Mr. Speaker, I am pleased to take part in this debate. As we continue to read Bill C-371, I would like to say that I support the purpose of the bill and the ideas that inspired it.
Curbing or preventing the flow of money that supports terrorism is one of the government's key concerns. Bill C-371 seeks to prevent the flow into Canada of foreign funds donated by sources who have been associated with radicalization. During our last debate, several hon. members pointed out that there was some overlap in the bill that conflicts with mechanisms that are already in place in Canada.
The bill also has significant flaws that would be hard to overcome. For example, under Bill C-371 some charitable organizations might be unduly penalized. This would prevent religious, cultural, or educational institutions in Canada from accepting money or goods from sources affiliated with the countries on the list, including senior officials, family members, or partners. Accepting donations from these individuals would become a crime.
The problem is that there would be no list of individuals barred from donating. Charities would have to do thorough background checks on everyone who offers them a cheque, and could face criminal penalties if they fail to do so. The due diligence required would be excessively complex and would require investigative capacity well beyond that available to most charities. Furthermore, the government would probably not be able to enforce the prohibitions in the bill because they are too vague and general. For example, people associated with the countries on the list would not be on the list.
Moreover, the bill is incompatible with government policies on radicalization that leads to violence. The fact is that existing laws and initiatives already fulfill the stated purpose of this bill. I would like to point out that the government is already taking concrete, effective measures to fight terrorism and radicalization leading to violence in Canada. Canada has a robust set of tools to protect Canadians and registered charities from the risk of terrorism and its deplorable acts. One of those tools is the terrorist listing regime in the Criminal Code.
As soon as an entity is added to that list, banks and financial institutions can freeze its assets. In fact, being added to the list can also lead to the criminalization of all support activities to help stop potential sympathizers in Canada from providing any financial assistance to terrorist groups. The Proceeds of Crime (Money Laundering) and Terrorist Financing Act resulted in the creation of the Financial Transactions and Reports Analysis Centre of Canada, or FINTRAC, which oversees the financial system and gathers information to support investigations into terrorist financing.
FINTRAC is also supposed to hand over to the Canada Revenue Agency any financial information it has regarding charitable organizations suspected of being linked to terrorist financing. In addition, the State Immunity Act includes a list of foreign countries that support terrorism. The act makes is possible for victims of terrorism to seek justice from the countries on the list.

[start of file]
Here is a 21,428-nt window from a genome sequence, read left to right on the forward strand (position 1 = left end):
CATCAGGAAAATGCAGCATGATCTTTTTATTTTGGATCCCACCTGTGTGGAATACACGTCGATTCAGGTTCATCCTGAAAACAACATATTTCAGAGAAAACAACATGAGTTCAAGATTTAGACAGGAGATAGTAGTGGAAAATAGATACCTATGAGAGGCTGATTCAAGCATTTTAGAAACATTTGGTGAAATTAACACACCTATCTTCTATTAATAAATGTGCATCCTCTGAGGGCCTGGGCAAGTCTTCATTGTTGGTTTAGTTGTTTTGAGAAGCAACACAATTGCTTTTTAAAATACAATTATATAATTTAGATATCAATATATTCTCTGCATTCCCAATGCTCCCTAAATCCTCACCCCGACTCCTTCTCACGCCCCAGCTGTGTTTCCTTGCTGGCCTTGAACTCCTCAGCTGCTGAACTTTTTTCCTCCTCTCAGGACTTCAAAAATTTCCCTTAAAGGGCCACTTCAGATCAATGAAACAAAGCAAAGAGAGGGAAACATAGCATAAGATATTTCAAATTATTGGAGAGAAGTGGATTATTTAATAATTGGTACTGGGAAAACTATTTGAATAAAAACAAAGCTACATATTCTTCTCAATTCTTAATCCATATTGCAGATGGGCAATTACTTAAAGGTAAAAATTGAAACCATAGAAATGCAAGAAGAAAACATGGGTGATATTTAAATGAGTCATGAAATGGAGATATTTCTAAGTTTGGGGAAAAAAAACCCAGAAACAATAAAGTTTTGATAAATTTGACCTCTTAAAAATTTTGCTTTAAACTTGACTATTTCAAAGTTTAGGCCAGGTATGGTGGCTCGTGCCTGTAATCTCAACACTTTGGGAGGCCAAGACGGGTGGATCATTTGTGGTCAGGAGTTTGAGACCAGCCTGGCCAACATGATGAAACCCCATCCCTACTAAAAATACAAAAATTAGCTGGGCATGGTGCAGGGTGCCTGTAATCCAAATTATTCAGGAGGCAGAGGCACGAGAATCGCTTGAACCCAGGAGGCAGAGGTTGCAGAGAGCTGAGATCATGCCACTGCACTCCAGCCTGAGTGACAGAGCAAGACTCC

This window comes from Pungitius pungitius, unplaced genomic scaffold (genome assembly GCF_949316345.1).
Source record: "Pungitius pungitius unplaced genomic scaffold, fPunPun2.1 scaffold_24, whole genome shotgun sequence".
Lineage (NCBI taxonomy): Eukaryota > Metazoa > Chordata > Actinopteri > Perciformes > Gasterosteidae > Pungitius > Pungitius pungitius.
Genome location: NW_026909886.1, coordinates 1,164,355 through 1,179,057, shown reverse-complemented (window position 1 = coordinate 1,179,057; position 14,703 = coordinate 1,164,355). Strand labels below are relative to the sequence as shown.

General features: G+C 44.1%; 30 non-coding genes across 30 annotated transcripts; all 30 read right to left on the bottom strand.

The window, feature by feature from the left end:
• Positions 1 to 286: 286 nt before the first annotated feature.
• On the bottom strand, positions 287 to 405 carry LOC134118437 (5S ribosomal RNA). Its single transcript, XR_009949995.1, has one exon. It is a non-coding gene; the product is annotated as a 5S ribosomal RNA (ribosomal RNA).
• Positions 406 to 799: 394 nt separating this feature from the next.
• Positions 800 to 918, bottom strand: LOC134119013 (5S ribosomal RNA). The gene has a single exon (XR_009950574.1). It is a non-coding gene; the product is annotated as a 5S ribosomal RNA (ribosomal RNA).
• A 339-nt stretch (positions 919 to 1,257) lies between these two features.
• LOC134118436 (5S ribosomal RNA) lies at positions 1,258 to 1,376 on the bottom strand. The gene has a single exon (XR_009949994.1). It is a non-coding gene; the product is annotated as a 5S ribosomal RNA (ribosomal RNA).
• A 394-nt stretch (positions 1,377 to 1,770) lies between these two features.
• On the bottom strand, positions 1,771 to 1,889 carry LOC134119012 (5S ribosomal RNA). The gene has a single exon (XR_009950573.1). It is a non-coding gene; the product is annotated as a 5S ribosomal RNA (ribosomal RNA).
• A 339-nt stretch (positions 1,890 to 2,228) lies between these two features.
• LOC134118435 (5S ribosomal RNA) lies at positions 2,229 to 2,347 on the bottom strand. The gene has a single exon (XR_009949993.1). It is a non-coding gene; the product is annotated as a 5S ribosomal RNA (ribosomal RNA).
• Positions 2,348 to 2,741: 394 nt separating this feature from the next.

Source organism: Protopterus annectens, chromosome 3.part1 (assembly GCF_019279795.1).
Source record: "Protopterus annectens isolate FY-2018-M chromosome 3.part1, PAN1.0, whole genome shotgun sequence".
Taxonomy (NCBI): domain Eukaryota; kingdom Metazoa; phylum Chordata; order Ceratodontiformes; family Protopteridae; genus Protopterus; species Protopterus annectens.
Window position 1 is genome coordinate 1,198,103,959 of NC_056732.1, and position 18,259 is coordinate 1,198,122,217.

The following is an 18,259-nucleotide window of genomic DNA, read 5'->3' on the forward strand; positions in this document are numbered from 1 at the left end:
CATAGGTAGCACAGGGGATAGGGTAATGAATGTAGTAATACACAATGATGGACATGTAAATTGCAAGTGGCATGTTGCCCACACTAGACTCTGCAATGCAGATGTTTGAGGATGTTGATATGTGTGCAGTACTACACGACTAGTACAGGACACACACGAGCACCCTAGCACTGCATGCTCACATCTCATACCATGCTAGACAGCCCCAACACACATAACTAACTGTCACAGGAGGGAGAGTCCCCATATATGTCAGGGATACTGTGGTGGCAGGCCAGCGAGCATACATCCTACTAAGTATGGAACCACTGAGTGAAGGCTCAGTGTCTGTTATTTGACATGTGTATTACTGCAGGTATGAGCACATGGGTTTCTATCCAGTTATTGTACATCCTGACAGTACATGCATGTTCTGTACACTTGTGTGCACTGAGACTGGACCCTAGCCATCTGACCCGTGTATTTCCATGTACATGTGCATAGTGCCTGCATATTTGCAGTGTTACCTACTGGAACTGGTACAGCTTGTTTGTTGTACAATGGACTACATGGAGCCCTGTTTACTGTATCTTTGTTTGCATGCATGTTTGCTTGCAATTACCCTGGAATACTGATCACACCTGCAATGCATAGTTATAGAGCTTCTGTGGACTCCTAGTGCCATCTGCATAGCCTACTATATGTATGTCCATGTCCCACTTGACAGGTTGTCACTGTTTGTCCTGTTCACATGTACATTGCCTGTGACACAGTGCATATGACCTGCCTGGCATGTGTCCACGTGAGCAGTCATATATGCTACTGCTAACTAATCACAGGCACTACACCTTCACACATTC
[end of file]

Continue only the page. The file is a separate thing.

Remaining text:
Bill C-371 states that anti-terrorism efforts should include charities. Once again, we already have effective mechanisms to do so. The Canada Revenue Agency already monitors registered charities to ensure that they remain focused on their stated charitable goals. Under the current rules, any charity using its resources to support terrorist activities, radicalization to violence, or incitement to hatred would be denied registered charity status or could have this status revoked.
The government also has measures in place to denounce and combat religious persecution, torture, and other human rights violations.
For example, some provisions of the new Justice for Victims of Corrupt Foreign Officials Act make it possible to freeze the assets of those responsible for serious human rights violations.
There are apparently several measures already in place that can achieve the objectives of Bill C-371 without making legitimate charitable organizations liable to penalties. Consequently, despite the bill's good intentions, I cannot support it because of the overlaps and shortcomings in the bill.
Of course we all want to fight terrorism and extremism. That is why, for example, the government established the Canada Centre for Community Engagement and Prevention of Violence to fight the radicalization of young Canadians. In budget 2016, the government allocated funding of $35 million over five years for the work of the Canadian centre. The centre provides national leadership to support local efforts. It makes all the difference.
Communities across the country receive assistance through effective, innovative programs to combat radicalization leading to violence. This assistance often brings together law enforcement authorities, communities, and service providers. Furthermore, our security and intelligence agencies also have access to a series of prevention measures to help them monitor and intercept threats, maintain a no-fly list, refuse or revoke a passport, maintain public order, and lay criminal charges if there is sufficient evidence.
The government also introduced Bill C-59, which will increase accountability and effectiveness in Canada's national security framework. This bill was introduced in response to Canada's largest-ever national security consultation.
I know that all hon. members are united in the resolve to combat extremism, prevent terrorist violence, and bring perpetrators of such acts to justice. Unfortunately, Bill C-371 will not be an effective tool to help us achieve this common goal. I am sorry that I cannot support it, but I look forward to working with the member for Parry Sound—Muskoka and all hon. members to ensure that Canadians are as safe as possible and can live free from all forms of extremism and violence.